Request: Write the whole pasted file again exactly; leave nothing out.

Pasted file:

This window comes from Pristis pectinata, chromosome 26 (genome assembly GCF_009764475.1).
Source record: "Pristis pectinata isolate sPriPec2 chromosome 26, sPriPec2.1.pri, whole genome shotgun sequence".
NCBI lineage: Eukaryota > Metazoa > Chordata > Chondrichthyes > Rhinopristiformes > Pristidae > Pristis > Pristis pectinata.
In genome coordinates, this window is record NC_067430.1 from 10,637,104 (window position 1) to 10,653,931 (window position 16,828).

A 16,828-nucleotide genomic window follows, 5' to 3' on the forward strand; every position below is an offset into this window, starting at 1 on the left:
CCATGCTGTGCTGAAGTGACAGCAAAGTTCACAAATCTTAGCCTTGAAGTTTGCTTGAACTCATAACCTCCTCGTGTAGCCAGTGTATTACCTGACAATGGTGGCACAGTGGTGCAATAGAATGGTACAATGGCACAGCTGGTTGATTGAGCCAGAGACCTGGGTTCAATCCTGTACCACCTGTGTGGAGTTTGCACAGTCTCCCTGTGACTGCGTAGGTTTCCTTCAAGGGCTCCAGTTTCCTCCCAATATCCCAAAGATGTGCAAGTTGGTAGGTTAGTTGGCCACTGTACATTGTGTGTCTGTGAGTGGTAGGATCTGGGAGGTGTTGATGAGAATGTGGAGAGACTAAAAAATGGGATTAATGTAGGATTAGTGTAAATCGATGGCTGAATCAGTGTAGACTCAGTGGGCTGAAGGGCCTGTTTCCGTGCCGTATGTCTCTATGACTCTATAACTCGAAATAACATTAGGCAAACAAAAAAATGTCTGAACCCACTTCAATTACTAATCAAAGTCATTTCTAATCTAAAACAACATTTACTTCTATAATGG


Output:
This window comes from Pristis pectinata, chromosome 26 (genome assembly GCF_009764475.1).
Source record: "Pristis pectinata isolate sPriPec2 chromosome 26, sPriPec2.1.pri, whole genome shotgun sequence".
NCBI lineage: Eukaryota > Metazoa > Chordata > Chondrichthyes > Rhinopristiformes > Pristidae > Pristis > Pristis pectinata.
In genome coordinates, this window is record NC_067430.1 from 10,637,104 (window position 1) to 10,653,931 (window position 16,828).

A 16,828-nucleotide genomic window follows, 5' to 3' on the forward strand; every position below is an offset into this window, starting at 1 on the left:
CCATGCTGTGCTGAAGTGACAGCAAAGTTCACAAATCTTAGCCTTGAAGTTTGCTTGAACTCATAACCTCCTCGTGTAGCCAGTGTATTACCTGACAATGGTGGCACAGTGGTGCAATAGAATGGTACAATGGCACAGCTGGTTGATTGAGCCAGAGACCTGGGTTCAATCCTGTACCACCTGTGTGGAGTTTGCACAGTCTCCCTGTGACTGCGTAGGTTTCCTTCAAGGGCTCCAGTTTCCTCCCAATATCCCAAAGATGTGCAAGTTGGTAGGTTAGTTGGCCACTGTACATTGTGTGTCTGTGAGTGGTAGGATCTGGGAGGTGTTGATGAGAATGTGGAGAGACTAAAAAATGGGATTAATGTAGGATTAGTGTAAATCGATGGCTGAATCAGTGTAGACTCAGTGGGCTGAAGGGCCTGTTTCCGTGCCGTATGTCTCTATGACTCTATAACTCGAAATAACATTAGGCAAACAAAAAAATGTCTGAACCCACTTCAATTACTAATCAAAGTCATTTCTAATCTAAAACAACATTTACTTCTATAATGG